If you enjoy beer. If you want to enjoy beer more. If you’re interested in learning to enjoy beer. If you’re looking for some beer education. If you’re looking for social opportunities to enjoy beer with others. The list goes on.

There are a healthy number of great choices/organizations/groups to investigate, support, buy memberships to and the like.

A few include:

There are guilds, professional groups, recreational groups, collectors groups; blogs, twitterers, publications; events, conferences, seminars. Way more than I could ever think of compiling and listing here.

Google it up – find a way to extend the support beyond that wonderful glass full of what you have.

To help perpetuate, to help the industry grow and thrive, we all need to be looking into the servant mentality part of the deal: Finding ways to support great beer.

Step up. Join in.

Find a group you’re interested in standing with today – and join.

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Mind The Gap

  • Where’s your gap?
  • Where’s the ‘be careful’ zone in marketing your beers?
  • Are you minding the gap?

The gap is an idiom, according to UsingEnglish.com.

“...to warn passengers to be careful when leaving the tube or train as there is quite a distance between the train and the platform.”

Does the gap then need to be literal? I think we all have gaps in different places in our lives, businesses and so forth for a variety (infinite probably) of reasons.

Gaps aren’t the enemy. It’s minding them that you need to pay attention to. When you mind the gap, you’re paying attention to and tending to what needs consideration.

Don’t gap out. Gap in. Pay attention and it’ll pay off.

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Beer Racism

the-next-glass-of-beerthe-next-glass-of-beerI agree with Charlie. It’s what’s in the glass.

So if it’s what’s in the glass, why are so many people racist beer drinkers? Why are they prejudging the brew on it’s color?

How about flavor? Texture? Aroma?

Are you pre-judging your beer? Worse, are you pre-judging someone else drinking  a beer based on the color of the beer they have chosen?

Prejudging…prejudice… see the connection??

One of the biggest misnomers out there is that  dark = heavy. WRONG! Ask Chris O’Brien.

Close your eyes and enjoy your beer. When you open them again, see the world of beer differently.

Be blind to the color, be open to the beer in the glass.

Photo courtesy of Flickr by Elitsa

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New? As of When?

What’s your definition of new?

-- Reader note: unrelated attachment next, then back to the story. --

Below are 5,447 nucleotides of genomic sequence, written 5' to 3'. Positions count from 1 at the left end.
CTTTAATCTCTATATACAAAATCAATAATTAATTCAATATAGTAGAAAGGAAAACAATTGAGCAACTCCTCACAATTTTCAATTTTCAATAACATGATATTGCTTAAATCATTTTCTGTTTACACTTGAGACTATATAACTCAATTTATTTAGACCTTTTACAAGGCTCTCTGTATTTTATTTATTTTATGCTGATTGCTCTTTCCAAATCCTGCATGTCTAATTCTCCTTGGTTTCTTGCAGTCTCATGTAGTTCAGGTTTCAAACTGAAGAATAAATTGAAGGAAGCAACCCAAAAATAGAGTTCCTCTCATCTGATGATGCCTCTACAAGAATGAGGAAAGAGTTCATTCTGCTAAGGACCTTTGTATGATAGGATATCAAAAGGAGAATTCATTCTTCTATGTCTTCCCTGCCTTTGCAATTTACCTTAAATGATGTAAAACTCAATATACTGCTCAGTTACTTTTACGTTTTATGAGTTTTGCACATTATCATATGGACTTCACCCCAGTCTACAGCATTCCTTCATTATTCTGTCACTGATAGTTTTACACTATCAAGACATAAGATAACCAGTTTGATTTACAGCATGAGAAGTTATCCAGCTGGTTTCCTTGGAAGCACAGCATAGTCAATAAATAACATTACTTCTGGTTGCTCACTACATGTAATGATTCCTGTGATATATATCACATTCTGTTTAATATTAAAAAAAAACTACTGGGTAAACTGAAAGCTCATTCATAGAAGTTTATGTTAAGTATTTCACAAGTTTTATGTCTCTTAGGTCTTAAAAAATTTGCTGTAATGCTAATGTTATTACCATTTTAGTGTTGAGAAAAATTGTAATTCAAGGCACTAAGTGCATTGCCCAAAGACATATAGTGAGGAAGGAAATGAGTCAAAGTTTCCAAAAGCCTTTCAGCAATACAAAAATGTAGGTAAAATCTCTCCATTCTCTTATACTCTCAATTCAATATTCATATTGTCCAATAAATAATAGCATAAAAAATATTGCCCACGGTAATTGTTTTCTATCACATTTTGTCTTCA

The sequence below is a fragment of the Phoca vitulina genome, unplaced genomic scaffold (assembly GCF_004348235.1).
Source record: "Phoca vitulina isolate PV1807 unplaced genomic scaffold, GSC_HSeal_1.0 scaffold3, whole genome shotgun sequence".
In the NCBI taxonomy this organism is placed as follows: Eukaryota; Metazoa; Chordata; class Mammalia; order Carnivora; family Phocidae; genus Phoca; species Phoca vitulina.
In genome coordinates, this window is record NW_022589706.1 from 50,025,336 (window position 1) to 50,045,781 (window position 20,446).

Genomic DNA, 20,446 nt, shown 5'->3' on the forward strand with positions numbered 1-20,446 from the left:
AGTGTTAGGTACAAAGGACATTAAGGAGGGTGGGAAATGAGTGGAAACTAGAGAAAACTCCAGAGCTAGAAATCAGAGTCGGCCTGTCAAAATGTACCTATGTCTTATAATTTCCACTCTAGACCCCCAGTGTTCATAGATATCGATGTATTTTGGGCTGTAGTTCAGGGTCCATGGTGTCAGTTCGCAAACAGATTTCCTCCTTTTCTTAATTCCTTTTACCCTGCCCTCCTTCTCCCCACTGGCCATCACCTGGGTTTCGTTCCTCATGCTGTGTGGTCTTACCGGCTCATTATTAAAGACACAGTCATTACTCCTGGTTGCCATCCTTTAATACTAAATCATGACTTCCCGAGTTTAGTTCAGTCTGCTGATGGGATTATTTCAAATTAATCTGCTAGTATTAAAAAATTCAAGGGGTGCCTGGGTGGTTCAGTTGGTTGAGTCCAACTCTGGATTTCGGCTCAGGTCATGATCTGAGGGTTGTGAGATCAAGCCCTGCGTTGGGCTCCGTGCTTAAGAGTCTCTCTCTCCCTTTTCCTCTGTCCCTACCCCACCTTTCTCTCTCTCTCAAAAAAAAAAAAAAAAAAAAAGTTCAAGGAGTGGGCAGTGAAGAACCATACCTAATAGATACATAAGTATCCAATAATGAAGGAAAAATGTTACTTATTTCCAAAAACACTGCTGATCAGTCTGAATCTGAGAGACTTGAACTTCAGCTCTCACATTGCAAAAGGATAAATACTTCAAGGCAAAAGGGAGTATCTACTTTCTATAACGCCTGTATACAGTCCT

• Does it mean previously undiscovered by you?
  • Does it mean brand spanking new to everyone?
  • Or does it sometimes mean you lagging behind?

shoes-a-beverage-and-something-blueToday I read an article in the Beverage Industry Magazine, March 2009 issue. It was on Social Media.

The magazine article states that “Social media offers new marketing options…”

Sadly, if this whole ‘social media thing’ is new to you, you really need to get some track shoes on and catch up. You’re missing the customer boat in many ways.

New? New marketing? Where has the beverage industry been? Social media is, in today’s terms, not so new. Perhaps unfamiliar (another definition of new to some). But new it ain’t.

If you consider it new, you’re not paying attention to the possibilities all around us in how to better spread our messages.

“A dramatic behavioral consumer shift…” is not only “afoot…” – it’s here.

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Learned Indeed

Andrea Learned has an appropriate name, however serendipitous. (I think it’s cool)

Her book, which she co wrote with Lisa Johnson (something about Johnson’s, eh?), Don’t Think Pink, is right on target too. I highly recommend it.

Beers on me, Andrea & Lisa, when we can connect. Thanks for a great resource.

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Off Target


Why do I doubt that Coors has done proper research on what kinds of beer women really enjoy and like? Why do I get this gut feeling that they are simply putting their own perceptions on what they think women want, not asking the women who are beer enthusiasts?

Putting your own perceptions on what someone else ‘should’ like or ‘will’ like is inaccurate at best. You have to step outside of what you want it to be, what you think it might be, outside their own expert mentality, and get into the customers mind. Ask them for a change. Don’t assume – usually assumptions are wrong.

If you plan to make an assumption,  assume that you don’t know.

And ask.

Women are great and willing to share if the interested party is genuine and authentic in it’s inquiry.

Panderers need not apply.

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FeNomenon (!?)

Get your boots on, like Charlie is talking about in this article.

I’ve found doing my research with women who like beer that pink is already taken (Breast cancer, Barbie).  And most women don’t like to have the color pink splashed on or at a cause (and my research also clearly shows women who drink beer don’t like it either), I am all for (and a member of) the society of which he speaks. Teri’s on fire and rightly so.



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